The Longs suggest three ways in which TCMP records could be edited so that disclosure would not pose a substantial risk of impairing the functioning of the tax system: (1) by releasing only corrected line-by-line information for each return, with no taxpayer-reported information or total tax change information; (2) by deleting both total tax change and most of the reported items on a rotating basis for each tax return; or (3) by releasing only a small subset of the TCMP records in each cycle, so that the remaining data would be insufficient for insight into audit selection formulas. The Longs argue that some form of partial disclosure can be accomplished without substantial risk of impairing the audit selection process, and they contend that the district court clearly erred in ruling to the contrary.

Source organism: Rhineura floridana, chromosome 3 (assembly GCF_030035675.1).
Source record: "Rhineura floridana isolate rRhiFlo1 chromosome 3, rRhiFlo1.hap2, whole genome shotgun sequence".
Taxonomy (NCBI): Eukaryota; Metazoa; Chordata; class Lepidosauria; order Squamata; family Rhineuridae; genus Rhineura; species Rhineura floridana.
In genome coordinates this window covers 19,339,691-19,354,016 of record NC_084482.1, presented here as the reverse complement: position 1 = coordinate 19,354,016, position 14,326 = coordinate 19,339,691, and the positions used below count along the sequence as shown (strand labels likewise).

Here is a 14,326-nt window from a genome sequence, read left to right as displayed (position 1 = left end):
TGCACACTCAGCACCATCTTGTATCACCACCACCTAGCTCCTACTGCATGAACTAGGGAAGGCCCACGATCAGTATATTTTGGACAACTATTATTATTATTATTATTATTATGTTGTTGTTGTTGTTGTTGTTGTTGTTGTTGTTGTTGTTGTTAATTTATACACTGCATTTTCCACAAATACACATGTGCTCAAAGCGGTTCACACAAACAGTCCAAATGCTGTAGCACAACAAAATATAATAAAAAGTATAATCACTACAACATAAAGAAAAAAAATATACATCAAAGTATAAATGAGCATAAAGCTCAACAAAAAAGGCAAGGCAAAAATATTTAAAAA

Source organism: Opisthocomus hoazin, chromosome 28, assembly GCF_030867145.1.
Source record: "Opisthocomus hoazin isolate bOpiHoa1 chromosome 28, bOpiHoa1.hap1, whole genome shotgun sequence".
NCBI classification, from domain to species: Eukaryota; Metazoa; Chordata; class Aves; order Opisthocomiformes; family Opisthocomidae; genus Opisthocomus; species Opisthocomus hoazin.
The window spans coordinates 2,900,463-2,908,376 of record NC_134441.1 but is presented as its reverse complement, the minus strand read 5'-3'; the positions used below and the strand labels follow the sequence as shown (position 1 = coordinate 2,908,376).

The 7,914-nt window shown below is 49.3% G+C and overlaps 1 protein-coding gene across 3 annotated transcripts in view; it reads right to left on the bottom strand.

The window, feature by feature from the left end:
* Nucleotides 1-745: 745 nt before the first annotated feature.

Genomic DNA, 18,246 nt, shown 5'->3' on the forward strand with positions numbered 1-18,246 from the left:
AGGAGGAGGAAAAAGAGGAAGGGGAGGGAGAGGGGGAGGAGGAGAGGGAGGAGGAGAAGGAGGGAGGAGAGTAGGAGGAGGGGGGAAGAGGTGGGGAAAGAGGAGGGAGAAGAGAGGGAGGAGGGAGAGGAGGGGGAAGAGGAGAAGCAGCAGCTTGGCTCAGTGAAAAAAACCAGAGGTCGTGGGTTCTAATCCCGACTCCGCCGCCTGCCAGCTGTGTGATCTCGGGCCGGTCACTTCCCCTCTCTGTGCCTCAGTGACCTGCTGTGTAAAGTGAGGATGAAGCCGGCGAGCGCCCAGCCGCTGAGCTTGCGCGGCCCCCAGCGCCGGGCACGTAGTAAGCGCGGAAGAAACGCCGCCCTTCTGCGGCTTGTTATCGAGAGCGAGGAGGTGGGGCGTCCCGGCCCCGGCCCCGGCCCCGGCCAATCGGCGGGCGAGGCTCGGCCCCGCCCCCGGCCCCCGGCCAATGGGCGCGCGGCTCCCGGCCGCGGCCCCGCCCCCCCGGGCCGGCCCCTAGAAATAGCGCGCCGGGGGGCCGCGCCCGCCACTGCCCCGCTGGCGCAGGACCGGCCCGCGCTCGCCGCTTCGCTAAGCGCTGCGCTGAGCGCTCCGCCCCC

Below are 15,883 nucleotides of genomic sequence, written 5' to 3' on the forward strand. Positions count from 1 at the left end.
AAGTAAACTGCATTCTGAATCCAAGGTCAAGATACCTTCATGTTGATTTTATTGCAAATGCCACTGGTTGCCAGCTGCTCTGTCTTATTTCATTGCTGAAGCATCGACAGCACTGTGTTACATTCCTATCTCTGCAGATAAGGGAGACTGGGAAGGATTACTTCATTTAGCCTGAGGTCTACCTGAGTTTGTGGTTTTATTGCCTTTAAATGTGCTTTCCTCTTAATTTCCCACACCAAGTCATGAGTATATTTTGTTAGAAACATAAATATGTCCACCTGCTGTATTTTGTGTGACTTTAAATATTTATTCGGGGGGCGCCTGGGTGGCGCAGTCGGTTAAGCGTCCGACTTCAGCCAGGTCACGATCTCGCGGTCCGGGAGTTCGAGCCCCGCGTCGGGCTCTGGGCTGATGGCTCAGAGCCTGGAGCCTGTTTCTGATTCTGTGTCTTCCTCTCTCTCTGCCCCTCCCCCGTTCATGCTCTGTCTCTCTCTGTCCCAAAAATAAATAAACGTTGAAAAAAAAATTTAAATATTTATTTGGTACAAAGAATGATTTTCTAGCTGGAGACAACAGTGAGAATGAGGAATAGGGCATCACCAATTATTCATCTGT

We disagree. First, the district court did not clearly err in finding that partial disclosure of TCMP data "could easily allow educated insight into [DIF] formulae, sufficient to risk serious harm to the enforcement mechanisms." The Longs did present affidavits supporting their position that any one of the three plans for partial disclosure could be accomplished without substantial risk, but the court found that the Longs' materials were speculative and conclusory. The court's account of the evidence "is plausible in light of the record viewed in its entirety," and we therefore cannot say that the court's conclusion was clearly erroneous. See Anderson v. Bessemer City, 470 U.S. 564, 574, 105 S. Ct. 1504, 1512, 84 L. Ed. 2d 518 (1985).